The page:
What Are Human Resource Metrics?
Human Resource metrics, also known as HR metrics are certain measurements that are employed to assess and determine the value and effectiveness of human resource initiatives.
HR metrics are used to measure efficiency and indicate areas where improvements or adjustments should be made they are also vital in the decision making process of any establishment or organization. They are measurement standards by which human resources performance is assessed and the areas measured include training, human capital returns, labor cost, employee expenses, turnover, etc.
There is an endless list of HR metrics that can be used, but these measurements will be selected based on individual organizations strategy, goals and available data.
The basic HR metrics include:
• Costs per Hire: this tells a company how much it really costs to hire a new worker. It is calculated by….
• Revenue per Employee: it reveals how much each employee earns for a company
• Absence Rate: This gives the number of days a worker misses. It can also indicate employee satisfaction.
• Benefit Cost: this gives an overview of the costs of benefits package per employee.
• Satisfaction: this is more abstract and a little bit difficult to gauge. It defines how satisfied the workers in a company/organization are. Surveys are used to gather the information needed to asse4ss employee satisfaction.
• Turnover: this is a straightforward metric. It shows the number of employees that leave the organization within a given time.
• Tenure: this helps to show the average amount of time that employees have spent working for an organization
• Turnover Costs: this is one metric that springs surprises on many employers. It shows how much it costs an organization when it loses an employee based on vacancy costs, separation costs, new hiring costs, new training costs, etc.
• Workers Compensation: this is a pair of HR metrics that focuses on the number of incidences of workers compensation or the exact costs of workers compensation within a given time period.
• Time to Fill: this metrics highlights the efficiency or inefficiency of the HR department in measuring the time it takes them to fill a vacancy in an organization.
There are also HR metrics for specific purposes, for example:
• Recruitment Metrics: these include metrics based on vacancies, agency costs and search fee. Some organizations can also track the hiring manager’s satisfaction and the applicant’s satisfaction.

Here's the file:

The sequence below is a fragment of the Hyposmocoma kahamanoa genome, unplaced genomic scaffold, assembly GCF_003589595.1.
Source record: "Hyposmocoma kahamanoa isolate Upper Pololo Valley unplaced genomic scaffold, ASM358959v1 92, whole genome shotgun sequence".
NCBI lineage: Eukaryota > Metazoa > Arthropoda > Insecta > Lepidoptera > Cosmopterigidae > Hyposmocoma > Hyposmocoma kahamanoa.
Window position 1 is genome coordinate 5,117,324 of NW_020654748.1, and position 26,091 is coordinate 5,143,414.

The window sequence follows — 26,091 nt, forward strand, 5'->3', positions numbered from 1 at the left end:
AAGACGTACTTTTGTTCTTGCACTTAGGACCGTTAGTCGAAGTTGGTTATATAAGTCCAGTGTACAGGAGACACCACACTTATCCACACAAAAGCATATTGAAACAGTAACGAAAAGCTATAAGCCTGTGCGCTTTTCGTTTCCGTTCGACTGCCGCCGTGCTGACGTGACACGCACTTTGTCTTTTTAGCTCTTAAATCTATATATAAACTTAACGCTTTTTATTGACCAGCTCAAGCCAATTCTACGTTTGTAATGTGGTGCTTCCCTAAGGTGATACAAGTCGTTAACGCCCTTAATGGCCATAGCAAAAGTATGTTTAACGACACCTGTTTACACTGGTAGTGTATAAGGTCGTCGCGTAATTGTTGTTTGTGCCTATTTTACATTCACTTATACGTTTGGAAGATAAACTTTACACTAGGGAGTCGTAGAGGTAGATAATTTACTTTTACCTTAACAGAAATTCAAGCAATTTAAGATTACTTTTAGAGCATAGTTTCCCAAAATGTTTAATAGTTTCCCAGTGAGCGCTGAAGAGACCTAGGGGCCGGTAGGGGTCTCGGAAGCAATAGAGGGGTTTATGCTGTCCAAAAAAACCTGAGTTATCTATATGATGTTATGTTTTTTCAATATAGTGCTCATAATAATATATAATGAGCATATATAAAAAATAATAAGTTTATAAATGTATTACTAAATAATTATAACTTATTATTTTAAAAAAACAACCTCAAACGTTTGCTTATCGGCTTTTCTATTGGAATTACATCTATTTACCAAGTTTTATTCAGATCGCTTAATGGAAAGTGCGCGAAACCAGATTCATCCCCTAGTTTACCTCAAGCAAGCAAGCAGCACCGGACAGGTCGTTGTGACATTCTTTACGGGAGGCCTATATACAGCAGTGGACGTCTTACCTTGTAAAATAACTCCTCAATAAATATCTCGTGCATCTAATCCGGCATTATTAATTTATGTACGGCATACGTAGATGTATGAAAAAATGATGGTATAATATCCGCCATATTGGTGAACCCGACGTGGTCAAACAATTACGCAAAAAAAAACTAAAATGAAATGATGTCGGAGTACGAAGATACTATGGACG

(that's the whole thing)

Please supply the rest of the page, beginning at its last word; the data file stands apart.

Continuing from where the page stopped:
• Retention Metrics: these measurements are usually within a given time frame and they include retention rates, monthly/annual turnover rates and turnover costs. Organizations can also generate data from exit interviews
• Benefits/Compensation Metrics: this is related to money costs and so organization executives are always interested because they want maximum returns on employee investment. The metrics include compensation costs, benefit costs per employee, overtime, healthcare costs, etc.
• Culture and Diversity Metrics: The metrics here test the strength of an organization’s values by tracking diversity, race and gender efficiency and satisfaction. It tracks various diversity in the workforce, hiring, promotions, management and worker population mix.
• Productivity Metrics: it starts with a basic head count and includes metrics like employee productivity, labor costs and revenues per employee, etc, to assess the staffing and performance of an organization.
• Health/Safety/Sustainability Metrics: these are concerns in many organizations and include measurements for accident/ incident rates and cost per employee, safety violations, safety training expenses and recycling resourcefulness.
The list of HR metrics is endless. New metrics can also be generated based on an organization’s needs to gauge the effectiveness of its HR function and to track, measure and meet the unique needs of the organization.
Many HR managers take advantage of the easy-to-use metrics dashboard reports in Excel to create effective one-page HR metrics reports. Learn more about excel dashboards here